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H. J. Huiskamp. The continuation and extension of the business enterprises which bring reputation and prosperity to a community, in these days of keen competition, depend largely upon the sound business methods under which they are operated, under the management of able and efficient officials. While vast capital is invested in so great an enterprise as is the Buffalo Brick Company, at Buffalo, Kansas, much of its unexampled prosperity must be credited to the energy and good judgment of its general manager, H. J. Huiskamp, who is also secretary. Mr. Huiskamp had developed this into the largest concern of its kind in Kansas, and its annual volume of business, at a low estimate, more than doubles that of any two other plants.
H. J. Huiskamp was born at Keokuk, Iowa, October 19, 1873. His parents were S. A. and Alice (Britts) Huiskamp. As the name indicates, Mr. Huiskamp is of Dutch ancestry, both father and grandfather having been natives of Holland. The grandfather, Herman Huiskamp, was born at Amsterdam, married there and was engaged in a substantial business when his death occurred, in 1846. Two years later his widow decided to emigrate with her children to the United States. The family settled first at St. Louis, Missouri, and from there removed to Pella, in Marion County, Iowa, and still later to Keokuk.
S. A. Huiskamp, father of H. J. Huiskamp, was born in 1841, in the City of Amsterdam, Holland, and died in Germany in 1913. He was seven years old when his mother brought the family to America, and began to attend school after settlement was made at Pella and continued later at Keokuk, Iowa. In that city he embarked in the boot and shoe manufacturing business and continued in that line during his years in business. At the outbreak of the Civil war he proved his personal courage as well as his loyalty to his adopted section of country by enlisting in the Union army, and served four years as a member of the First Iowa Volunteer Cavalry, receiving an honorable discharge. He was a Knight Templar Mason and in this relation as in others, was held in esteem. Although he had reached an age when many men cling to their firesided, Mr. Huiskamp, at seventy-two was not considered too venerable to undertake a long projected visit to Europe, but possibly the strain and changed conditions to which he was subjected in travel were too great for his vitality and his death occurred while in Germany, at Weisbaden, in 1913.
S. A. Huiskamp married Miss Alice Britts, who was born in Indiana in 1844, and died at Santa Barbara, California, in 1888. Three children were born to them, namely: H. J., secretary and general manager of the Buffalo Brick Company; John, who died at Santa Barbara, California, at the age of twenty-two years; and Hazel, who is the wife of E. Carroll Taber, who is a lumber merchant at Keokuk, Iowa, where they reside.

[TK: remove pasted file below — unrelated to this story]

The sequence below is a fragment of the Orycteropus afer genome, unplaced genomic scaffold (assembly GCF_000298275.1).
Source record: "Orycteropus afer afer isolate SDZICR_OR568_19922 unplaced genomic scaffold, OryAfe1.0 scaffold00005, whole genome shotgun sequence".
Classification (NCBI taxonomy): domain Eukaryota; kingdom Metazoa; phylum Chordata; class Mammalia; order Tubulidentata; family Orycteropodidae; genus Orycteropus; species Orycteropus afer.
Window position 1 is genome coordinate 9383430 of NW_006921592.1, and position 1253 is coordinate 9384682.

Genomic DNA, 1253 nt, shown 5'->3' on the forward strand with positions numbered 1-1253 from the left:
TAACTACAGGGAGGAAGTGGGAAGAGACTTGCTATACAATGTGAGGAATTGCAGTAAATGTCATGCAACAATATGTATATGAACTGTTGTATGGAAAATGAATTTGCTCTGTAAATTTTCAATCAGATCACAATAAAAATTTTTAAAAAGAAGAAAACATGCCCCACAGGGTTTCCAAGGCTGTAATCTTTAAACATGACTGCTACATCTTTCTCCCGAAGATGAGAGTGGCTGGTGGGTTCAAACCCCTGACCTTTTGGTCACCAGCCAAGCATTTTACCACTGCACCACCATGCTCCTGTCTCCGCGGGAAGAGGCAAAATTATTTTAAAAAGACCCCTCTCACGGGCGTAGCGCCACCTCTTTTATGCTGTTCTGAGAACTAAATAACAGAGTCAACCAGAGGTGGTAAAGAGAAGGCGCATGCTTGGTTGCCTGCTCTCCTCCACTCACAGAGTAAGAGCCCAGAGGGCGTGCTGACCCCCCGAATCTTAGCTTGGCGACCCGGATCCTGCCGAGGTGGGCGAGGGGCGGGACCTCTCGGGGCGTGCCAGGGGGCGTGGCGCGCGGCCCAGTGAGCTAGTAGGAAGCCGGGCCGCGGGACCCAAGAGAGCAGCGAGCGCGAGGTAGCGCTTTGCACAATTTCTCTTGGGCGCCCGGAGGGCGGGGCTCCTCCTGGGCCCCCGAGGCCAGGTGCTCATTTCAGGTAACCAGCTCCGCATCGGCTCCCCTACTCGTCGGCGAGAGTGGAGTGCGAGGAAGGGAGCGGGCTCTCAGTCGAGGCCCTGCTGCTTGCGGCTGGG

H. J. Huiskamp was afforded educational advantages in both public and private schools, being a pupil in the former at Keokuk and Fort Madison, Iowa. When thirteen years old he attended the Catholic University at Notre Dame, Indiana, for one year, and later was a student in private institutions at Santa Barbara and Montecito, California, thus laying a sound educational foundation. He began to learn business methods in his father’s manufacturing plant at Fort Madison and from there became a bank employe in the same city, after which for some time he was connected with a wholesale shoe house at Keokuk, Iowa. Subsequently, for several years, he was connected with the Burlington Water Company, at Burlington, Iowa, and then became interested in mining and prospecting, this line of work taking him through California and Oregon and into Canada.
It was in 1905 that Mr. Huiskamp came to Buffalo, Kansas, and took charge of the Buffalo Brick Company, which had been established here in 1902, Mr. Huiskamp being one of the original stockholders. The plant of this company is situated one mile west of Buffalo, occupying a large territory. It is equipped with modern machinery and had a capacity of 100,000 blocks a day, shipments being made to Montana, Nebraska, Kansas, Iowa, Missouri, Oklahoma, Louisiana, Arkansas, Texas and Colorado, with trade promising in other sections. Employment is afforded 140 skilled workmen, and as Mr. Huiskamp is a wise, prudent and just employer and manager, industrial conditions have always been satisfactory.
In politics Mr. Huiskamp prefers to be an independent voter but is not by any means an indifferent citizen. He gives intelligent attention to all that concerns Buffalo and his fellow citizens are sure of his co-operation in movements for the general welfare. In addition to his business interests mentioned, he is president of the Buffalo Electric Light Company, and belongs to the Western Paving Brick Association, of which he is vice president. Fraternally he is identified with the Benevolent and Protective Order of Elks, belonging to the lodge at Fort Madison, Iowa. Mr. Huiskamp resided in the northeastern part of Buffalo, where he owned a comfortable residence. He is unmarried.